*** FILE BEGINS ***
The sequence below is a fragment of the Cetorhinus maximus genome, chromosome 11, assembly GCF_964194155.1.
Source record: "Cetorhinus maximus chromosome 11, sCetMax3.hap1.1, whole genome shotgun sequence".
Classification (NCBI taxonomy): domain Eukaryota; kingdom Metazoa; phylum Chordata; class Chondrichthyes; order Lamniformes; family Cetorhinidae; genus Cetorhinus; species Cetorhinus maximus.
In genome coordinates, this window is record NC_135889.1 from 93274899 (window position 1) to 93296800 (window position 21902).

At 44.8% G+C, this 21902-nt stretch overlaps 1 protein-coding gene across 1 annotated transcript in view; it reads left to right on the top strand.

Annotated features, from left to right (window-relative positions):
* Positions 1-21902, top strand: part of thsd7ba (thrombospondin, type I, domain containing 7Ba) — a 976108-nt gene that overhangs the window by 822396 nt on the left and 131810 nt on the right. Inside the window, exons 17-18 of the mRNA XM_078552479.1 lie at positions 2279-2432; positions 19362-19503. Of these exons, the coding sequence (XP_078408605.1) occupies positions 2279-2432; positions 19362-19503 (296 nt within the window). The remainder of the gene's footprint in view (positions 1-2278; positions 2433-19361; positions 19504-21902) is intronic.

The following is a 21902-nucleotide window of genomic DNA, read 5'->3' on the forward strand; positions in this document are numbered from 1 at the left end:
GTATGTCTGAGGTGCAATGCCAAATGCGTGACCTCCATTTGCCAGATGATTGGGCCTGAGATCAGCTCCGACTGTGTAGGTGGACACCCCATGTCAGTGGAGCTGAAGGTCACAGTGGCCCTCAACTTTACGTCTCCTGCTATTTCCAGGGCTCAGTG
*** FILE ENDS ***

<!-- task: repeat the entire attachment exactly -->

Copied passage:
The sequence below is a fragment of the Cetorhinus maximus genome, chromosome 11, assembly GCF_964194155.1.
Source record: "Cetorhinus maximus chromosome 11, sCetMax3.hap1.1, whole genome shotgun sequence".
Classification (NCBI taxonomy): domain Eukaryota; kingdom Metazoa; phylum Chordata; class Chondrichthyes; order Lamniformes; family Cetorhinidae; genus Cetorhinus; species Cetorhinus maximus.
In genome coordinates, this window is record NC_135889.1 from 93274899 (window position 1) to 93296800 (window position 21902).

At 44.8% G+C, this 21902-nt stretch overlaps 1 protein-coding gene across 1 annotated transcript in view; it reads left to right on the top strand.

Annotated features, from left to right (window-relative positions):
* Positions 1-21902, top strand: part of thsd7ba (thrombospondin, type I, domain containing 7Ba) — a 976108-nt gene that overhangs the window by 822396 nt on the left and 131810 nt on the right. Inside the window, exons 17-18 of the mRNA XM_078552479.1 lie at positions 2279-2432; positions 19362-19503. Of these exons, the coding sequence (XP_078408605.1) occupies positions 2279-2432; positions 19362-19503 (296 nt within the window). The remainder of the gene's footprint in view (positions 1-2278; positions 2433-19361; positions 19504-21902) is intronic.

The following is a 21902-nucleotide window of genomic DNA, read 5'->3' on the forward strand; positions in this document are numbered from 1 at the left end:
GTATGTCTGAGGTGCAATGCCAAATGCGTGACCTCCATTTGCCAGATGATTGGGCCTGAGATCAGCTCCGACTGTGTAGGTGGACACCCCATGTCAGTGGAGCTGAAGGTCACAGTGGCCCTCAACTTTACGTCTCCTGCTATTTCCAGGGCTCAGTG